The FTTH Council has revealed that it would cost €156 billion to make FTTH technology reach 100 percent of homes in Europe, as the number of subscribers grew 33 percent in the 12 months to September 2016.
The industry body said the figure, which factors in 50 percent penetration, includes existing coverage.
However, the re-use of existing infrastructure and implementation of the EU’s Cost Reduction Directive – a range of proposals including equipping new builds with fibre and simplifying permit processes – could reduce the cost by 12 percent to €137 billion, it noted.
The FTTH Council made the claim as it revealed new figures that showed Spain added the largest number of FTTH/B subscribers in Europe between September 2015 and September 2016.
The country increased subscriptions by around two million or 72 percent to 4.5 million, while the number of homes passed by fibre grew by six million or 34 percent to 22.6 million – also the best performance in Europe.
The figures, compiled by France-based think tank IDATE, showed the total number of FTTH/B subscribers in the EU grew 33 percent to 20.5 million, representing a penetration rate of 9.4 percent.
The number of homes passed increased 30 percent to 75 million, representing a coverage rate of 33 percent.
In terms of homes passed, particularly fast growth was seen in markets such as Poland where the figure rose 94 percent to around two million.
Homes passed in Bulgaria rose 40 percent to around 2.7 million, while in Italy there was 39 percent rise to 3.8 million.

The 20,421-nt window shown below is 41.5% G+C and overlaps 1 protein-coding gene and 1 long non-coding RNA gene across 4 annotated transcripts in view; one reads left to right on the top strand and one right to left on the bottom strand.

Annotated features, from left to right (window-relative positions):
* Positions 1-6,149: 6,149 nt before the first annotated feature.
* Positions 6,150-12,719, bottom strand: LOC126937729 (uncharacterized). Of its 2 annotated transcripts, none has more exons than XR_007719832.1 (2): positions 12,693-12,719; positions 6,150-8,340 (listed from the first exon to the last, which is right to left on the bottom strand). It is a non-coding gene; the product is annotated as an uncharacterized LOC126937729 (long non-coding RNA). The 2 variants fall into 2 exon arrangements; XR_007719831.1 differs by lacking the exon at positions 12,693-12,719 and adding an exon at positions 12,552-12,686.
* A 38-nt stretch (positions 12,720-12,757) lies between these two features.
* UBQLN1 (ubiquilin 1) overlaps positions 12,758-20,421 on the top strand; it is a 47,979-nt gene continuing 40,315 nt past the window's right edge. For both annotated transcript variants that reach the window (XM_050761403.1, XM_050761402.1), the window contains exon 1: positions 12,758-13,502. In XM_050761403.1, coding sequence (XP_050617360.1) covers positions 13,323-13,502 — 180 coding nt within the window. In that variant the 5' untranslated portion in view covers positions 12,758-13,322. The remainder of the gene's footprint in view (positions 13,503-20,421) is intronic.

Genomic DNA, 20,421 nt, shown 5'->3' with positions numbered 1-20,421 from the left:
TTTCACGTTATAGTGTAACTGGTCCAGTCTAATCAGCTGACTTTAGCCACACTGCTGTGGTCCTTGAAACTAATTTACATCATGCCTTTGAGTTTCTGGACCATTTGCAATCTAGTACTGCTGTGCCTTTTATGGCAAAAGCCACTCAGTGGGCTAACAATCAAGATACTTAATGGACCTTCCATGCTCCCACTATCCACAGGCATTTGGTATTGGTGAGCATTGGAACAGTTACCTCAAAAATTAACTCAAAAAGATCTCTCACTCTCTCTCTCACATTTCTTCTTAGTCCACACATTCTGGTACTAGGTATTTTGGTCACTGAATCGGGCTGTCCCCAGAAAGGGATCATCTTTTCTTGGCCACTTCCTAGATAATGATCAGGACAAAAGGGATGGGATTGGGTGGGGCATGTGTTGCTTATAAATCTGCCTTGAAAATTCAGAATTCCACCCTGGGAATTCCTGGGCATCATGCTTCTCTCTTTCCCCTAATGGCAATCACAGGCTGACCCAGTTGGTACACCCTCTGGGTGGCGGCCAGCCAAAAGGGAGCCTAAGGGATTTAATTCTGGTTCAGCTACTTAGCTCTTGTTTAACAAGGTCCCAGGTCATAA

In France subscriptions rose 32 percent to 3.2 million, in Portugal 44 percent to 1.1 million and Finland 68 percent to 0.6 million.
In terms of penetration, Latvia was the leading European country with 45 percent or 380,000 subscribers.
Worldwide, the fibre leader is the United Arab Emirates with 93.7 percent penetration.
Due to IDATE changing the end of the reporting period to September in 2015, there are no directly comparable year-on-year figures available.
However, Roland Montagne, Head of Broadband Practice at IDATE, told European Communications that the figures are encouraging.
He said that an “inflection point” had been reached in terms of growth in subscribers since the beginning of 2016, with the Spain figure as showing that “when fibre is there, adoption is coming”.
He also highlighted the fact that growth in subscribers was still outpacing homes passed as a key win for the industry.
“First you deploy, then you are waiting for the subscription,” Montagne said. “The gap in the figures shows that commercial success is happening.”
Montagne said that the higher figures in the homes passed were due to better financial situations at operators, with growth in video consumption in particular across all networks driving the need to roll out fibre.
The report was unveiled at the FTTH Conference in Marseille, where FTTH Council Europe President Ronan Kelly said that the industry had “made huge progress” but that there was more to do.